April 26—Heart—An unusually large wet-weather system has rolled in. We’re in the gym, hitting practice balls, tennis balls, softies, and whiffles. We’re looking ahead at the season: 8 tough games in 11 days. The arms are ready. Though we’re having difficulty getting on base, I’m fielding the best defense in my time at Catlin Gabel. We’ve seen each of the teams in our league. We know we’re the underdogs, but there’s a palpable sense that we can put it all together and make a run at the playoffs. I’d say our biggest asset is our cohesiveness. This team is all heart.
Chris Potts is an outdoor education teacher at Catlin Gabel and is in his fifth year as the head baseball coach.

 

Boys golf team wins state title

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Senior Matt McCarron wins individual medalist honors

Boys golf team advances to state after winning sixth consecutive district title

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Congratulations, Eagles!

Catlin Gabel won the district title at a two-day tournament at Quail Valley in Banks. Individual honors include league MVP for senior Matt McCarron, first-team all league honors for junior Philip Paek and freshman Conor Oliver, and second team all-league honors for sophomore James Furnary, and co-coach of the year for John Hamilton.

The Eagles established several records on their way to state. In round two the team recorded Catlin Gabel’s lowest 18-hole score of 311 breaking last year’s 315. Combined with the day one score of 330 the team achieved a new 36-hole record of 641, eclipsing last year’s 658 record. Matt McCarron shot a sizzling 69 on day two beating the previous record held by Gary Coover ’00, who shot a 71 at the 2000 state tournament.
 

Sophomore Mariah Morton breaks CG's longest standing track and field record

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Mariah  jumped a whopping 17 feet, 2 ½ inches at the Lake Oswego Classic to break the school record set by Wendy Miller Johnson '68 in 1968. Mariah came in second at the meet.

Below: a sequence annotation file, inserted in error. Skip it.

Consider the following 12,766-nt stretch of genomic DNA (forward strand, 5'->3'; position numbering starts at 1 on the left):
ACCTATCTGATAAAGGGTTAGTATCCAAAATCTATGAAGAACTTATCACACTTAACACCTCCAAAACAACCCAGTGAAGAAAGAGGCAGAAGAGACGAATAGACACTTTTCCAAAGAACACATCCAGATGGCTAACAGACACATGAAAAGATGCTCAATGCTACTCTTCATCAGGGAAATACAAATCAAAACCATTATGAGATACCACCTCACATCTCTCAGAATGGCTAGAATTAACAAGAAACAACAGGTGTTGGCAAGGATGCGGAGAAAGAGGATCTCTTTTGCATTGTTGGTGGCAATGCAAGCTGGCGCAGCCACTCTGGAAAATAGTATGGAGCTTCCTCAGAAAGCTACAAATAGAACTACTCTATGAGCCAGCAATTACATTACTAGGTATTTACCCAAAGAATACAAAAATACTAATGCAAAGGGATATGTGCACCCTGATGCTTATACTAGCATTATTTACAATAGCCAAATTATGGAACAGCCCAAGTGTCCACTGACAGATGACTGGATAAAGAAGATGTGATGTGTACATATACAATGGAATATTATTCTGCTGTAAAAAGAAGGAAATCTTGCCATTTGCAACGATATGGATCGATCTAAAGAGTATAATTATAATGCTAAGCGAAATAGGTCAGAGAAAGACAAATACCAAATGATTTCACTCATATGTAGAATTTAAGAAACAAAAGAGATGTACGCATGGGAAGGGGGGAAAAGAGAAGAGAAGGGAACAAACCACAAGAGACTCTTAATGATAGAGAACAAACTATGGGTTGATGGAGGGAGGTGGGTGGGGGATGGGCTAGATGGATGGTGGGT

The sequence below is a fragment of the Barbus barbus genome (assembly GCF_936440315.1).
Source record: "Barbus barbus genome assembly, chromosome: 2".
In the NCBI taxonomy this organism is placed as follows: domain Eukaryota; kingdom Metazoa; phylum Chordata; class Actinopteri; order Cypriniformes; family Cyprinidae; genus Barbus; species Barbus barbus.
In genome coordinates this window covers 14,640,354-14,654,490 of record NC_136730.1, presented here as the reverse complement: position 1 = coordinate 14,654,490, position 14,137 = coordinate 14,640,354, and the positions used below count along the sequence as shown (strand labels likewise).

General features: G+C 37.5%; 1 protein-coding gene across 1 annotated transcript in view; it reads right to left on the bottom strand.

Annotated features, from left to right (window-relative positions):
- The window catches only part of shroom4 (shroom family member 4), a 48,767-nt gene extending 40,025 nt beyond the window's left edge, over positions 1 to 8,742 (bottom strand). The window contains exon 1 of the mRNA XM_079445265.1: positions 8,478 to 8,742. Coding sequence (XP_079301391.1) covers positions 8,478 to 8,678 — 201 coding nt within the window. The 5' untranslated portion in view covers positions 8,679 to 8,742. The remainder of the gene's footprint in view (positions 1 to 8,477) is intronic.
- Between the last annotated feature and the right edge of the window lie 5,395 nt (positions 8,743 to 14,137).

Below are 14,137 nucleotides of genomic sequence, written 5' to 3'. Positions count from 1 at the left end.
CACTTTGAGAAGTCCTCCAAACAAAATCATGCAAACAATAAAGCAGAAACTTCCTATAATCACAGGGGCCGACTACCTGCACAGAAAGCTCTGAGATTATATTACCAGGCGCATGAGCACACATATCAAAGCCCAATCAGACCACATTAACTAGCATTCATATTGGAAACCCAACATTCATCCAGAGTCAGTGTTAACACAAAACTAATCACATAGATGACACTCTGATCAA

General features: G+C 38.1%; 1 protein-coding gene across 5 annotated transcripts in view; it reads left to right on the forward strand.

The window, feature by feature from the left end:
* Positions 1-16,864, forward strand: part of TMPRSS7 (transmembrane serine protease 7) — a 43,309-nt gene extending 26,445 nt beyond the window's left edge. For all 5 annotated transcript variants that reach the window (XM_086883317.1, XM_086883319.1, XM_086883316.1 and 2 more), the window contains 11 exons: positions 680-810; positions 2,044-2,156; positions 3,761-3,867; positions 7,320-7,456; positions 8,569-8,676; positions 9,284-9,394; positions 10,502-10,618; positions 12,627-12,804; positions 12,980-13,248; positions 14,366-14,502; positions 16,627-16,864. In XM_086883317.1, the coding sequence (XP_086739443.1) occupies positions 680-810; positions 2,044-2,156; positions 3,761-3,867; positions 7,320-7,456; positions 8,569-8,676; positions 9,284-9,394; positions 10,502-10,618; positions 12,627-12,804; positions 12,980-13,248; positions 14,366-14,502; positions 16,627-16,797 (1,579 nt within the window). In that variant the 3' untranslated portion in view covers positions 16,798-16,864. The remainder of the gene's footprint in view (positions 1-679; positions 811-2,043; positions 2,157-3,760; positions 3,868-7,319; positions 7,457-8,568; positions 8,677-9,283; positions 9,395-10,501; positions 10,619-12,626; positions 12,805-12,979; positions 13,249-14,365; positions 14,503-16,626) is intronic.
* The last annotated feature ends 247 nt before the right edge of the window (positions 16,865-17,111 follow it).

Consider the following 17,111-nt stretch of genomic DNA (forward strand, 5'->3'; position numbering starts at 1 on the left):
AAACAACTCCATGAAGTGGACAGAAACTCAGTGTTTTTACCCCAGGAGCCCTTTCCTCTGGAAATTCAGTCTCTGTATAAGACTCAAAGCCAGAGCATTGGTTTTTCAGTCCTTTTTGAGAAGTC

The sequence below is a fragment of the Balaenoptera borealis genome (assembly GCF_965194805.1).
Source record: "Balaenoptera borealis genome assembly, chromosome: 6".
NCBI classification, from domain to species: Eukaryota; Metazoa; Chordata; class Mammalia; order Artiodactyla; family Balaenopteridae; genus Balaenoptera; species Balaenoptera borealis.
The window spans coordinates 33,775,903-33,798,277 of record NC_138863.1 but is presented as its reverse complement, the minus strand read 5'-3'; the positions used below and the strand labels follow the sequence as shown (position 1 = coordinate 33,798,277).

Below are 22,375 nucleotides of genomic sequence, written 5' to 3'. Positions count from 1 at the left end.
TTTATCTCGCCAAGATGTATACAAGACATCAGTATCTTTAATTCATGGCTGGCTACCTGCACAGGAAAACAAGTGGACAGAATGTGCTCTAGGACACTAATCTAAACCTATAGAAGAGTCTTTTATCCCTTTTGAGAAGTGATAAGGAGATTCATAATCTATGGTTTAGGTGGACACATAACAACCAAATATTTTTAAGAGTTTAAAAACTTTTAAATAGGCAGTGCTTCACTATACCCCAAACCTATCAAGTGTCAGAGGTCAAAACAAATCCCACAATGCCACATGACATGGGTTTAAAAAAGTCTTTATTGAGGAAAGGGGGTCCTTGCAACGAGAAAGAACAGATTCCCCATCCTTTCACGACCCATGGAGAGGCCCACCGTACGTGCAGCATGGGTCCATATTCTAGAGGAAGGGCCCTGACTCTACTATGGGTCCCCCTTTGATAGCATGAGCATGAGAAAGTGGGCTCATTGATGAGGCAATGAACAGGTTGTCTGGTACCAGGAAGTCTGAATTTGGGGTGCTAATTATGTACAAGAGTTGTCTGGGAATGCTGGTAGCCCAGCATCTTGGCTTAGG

Watch Mariah's jump on YouTube
 

An Eye on the Goal

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Longtime soccer player Eric Watson '93 is now an award-winning coach
From the Winter 2010 Caller
By all accounts Eric Watson ’93 was a superb athlete at Catlin Gabel. But he knows he didn’t just go it alone, and that great coaches make great players. Now it’s his turn. A teacher and soccer coach since his college days, Eric loves working with his student athletes to realize their potential to become better players—and better people.
 
Eric had some fine role models at Catlin Gabel. “Mike Davis, Brian Gant, and John Hamilton were always there to inspire, instruct, and occasionally discipline me if my competitive desire got the better of me,” he says.
 
Eric concentrated on mathematics for his undergraduate degree from Williams College, and earned his master’s in leadership and sports administration from Virginia Commonwealth University. During summers he coached at Mike Davis’s soccer camps, which led to a job teaching and coaching at a private boy’s school in Connecticut. After a year there, Eric got an invitation from his coach at Williams: would he consider coaching there, at an 85 percent pay cut, with no benefits? “I jumped at the opportunity,” he says.